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IPTC and Google Images: Frequently Asked Questions

Have you just clicked the “learn more” link in a Google images search results page? Do you have questions about an image that you found on Google? Read on to have all your questions answered.

I found picture of myself when searching Google for my name. Could you please remove it?

Screenshot of Google image search results panel showing IPTC metadata

Screenshot of Google image search results panel showing IPTC metadata. Image credit: Associated Press / Google

We at IPTC don’t create or manage any images, we have created the technical standard that image creators can use to put their creator and copyright details (“photo metadata”) inside the image files. Google extracts this information in their search results and displays it to help you find who owns the image.

To have an image removed from a web site, so that it doesn’t appear in search results, you will need to contact the site that is hosting the image.

In the example image shown on the right, the Nelson Mandela image was created by a photographer called Dennis Farrell, and published by AP (the Associated Press news agency) and the copyright is owned by AP. The link above the page title shows that the image is hosted by Connecticut Public Radio, so if you wanted to ask for this image to be removed, you should follow that link, find the contact details for the people who run the Connecticut Public Radio site, and ask them to remove or change the image.

Since neither IPTC nor Google operate the website that is hosting the image, we can’t remove the image from the web for you.

Please see this Google Search Help post for more information from Google on removing images from Google search results.

I would like to obtain a licence to re-use an image that I found on Google search. Can you help me?

We at IPTC did not create the image and we don’t own the copyright to it. We simply make the technical standard that the image owner has used to state their ownership of the image.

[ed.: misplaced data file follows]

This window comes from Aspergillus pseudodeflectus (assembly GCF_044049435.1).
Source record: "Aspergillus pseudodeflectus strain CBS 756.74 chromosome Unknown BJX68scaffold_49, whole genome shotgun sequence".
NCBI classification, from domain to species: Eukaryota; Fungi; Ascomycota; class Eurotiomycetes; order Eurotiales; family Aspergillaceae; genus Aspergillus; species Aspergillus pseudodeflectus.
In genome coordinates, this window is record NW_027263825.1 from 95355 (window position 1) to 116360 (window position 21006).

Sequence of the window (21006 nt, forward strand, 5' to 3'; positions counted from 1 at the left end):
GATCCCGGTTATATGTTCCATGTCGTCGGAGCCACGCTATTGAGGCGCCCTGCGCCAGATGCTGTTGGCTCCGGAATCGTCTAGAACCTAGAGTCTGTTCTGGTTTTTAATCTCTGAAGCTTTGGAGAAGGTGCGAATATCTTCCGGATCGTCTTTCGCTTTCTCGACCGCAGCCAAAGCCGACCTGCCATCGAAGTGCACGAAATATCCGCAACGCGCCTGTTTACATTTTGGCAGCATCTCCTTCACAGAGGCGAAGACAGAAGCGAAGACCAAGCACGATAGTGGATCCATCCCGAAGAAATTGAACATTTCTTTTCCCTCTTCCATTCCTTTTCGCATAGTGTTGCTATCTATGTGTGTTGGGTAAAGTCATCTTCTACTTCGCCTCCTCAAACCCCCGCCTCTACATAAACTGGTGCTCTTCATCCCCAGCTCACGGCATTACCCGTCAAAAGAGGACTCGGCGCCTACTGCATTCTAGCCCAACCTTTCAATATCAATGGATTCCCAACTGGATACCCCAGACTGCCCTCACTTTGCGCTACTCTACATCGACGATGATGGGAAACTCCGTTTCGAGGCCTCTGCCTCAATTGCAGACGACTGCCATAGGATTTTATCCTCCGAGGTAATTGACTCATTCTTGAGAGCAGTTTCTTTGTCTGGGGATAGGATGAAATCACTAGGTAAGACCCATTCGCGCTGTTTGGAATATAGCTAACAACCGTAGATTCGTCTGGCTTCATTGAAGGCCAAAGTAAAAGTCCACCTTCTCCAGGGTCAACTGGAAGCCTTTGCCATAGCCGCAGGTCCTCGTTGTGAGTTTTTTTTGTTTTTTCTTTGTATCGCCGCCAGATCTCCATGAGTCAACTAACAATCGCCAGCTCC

Image on Google search results showing "Get this image on" link

Image on Google search results showing “Get this image on” link. Image credit: Getty Images / Google

If the image is displayed on Google with a”Get this image on” link, you can simply follow the link (in this example the clickable “Getty Images” text) to go to the image owner’s site to learn about how you can obtain the image.

Otherwise, if the “License details” link is active, you can view the licence to see if the image is usable without entering into a bespoke licence from the owner – for example, it may be licensed under Creative Commons Attribution, which only requires that you give credit to the original image creator.

If neither of those two links are available, the “Copyright”, “Credit” or “Creator” fields may lead you to the image owner. You may have to search for the image owner to find out how to contact them. You can also try using the IPTC “Get PMD” tool on the image, which may show additional IPTC metadata fields such as the image creator’s contact details for the image creator.

If none of those options work, a Google reverse image search might help you to find the original image and then contact the creator to ask for a licence.

I run a web site and my images don’t have metadata appearing on Google image search results. How do I add my own metadata?

First of all, you should check that the original images contain embedded IPTC Photo Metadata – you can use the tool or the IPTC Photo Inspector browser extensions to check. If the images don’t contain any metadata, see the Quick guide to IPTC Photo Metadata and Google Images for information on how to embed it yourself.

If you are sure that the images you are adding to your site contain embedded metadata but it is not displayed when using the GetPMD tool or on Google search results, then the metadata is probably being stripped from your images by some software on your site – either your Digital Asset Management system (such as Bynder), your Content Management System (such as WordPress or Drupal) or a Content Delivery Network (such as Cloudflare or Cloudinary).

Advice on turning off the metadata-stripping “feature” varies according to the tools that you are using, so unfortunately we can’t give advice for every tool. But generally, you should look in your app’s configuration settings to see if you can switch off the automatic stripping function. 

I own my own photographs that I host on the web and I would like Google to display creator, credit, copyright and licensing information on them. How can I do that?

We have written a guide for image owners, Quick guide to IPTC Photo Metadata and Google Images, which explains how to add IPTC Photo Metadata to your images using several popular image editing tools.

I have another question that is not listed above. Who can I ask?

Please use the IPTC Contact Us Form to send us your question and we will try to respond in a timely manner.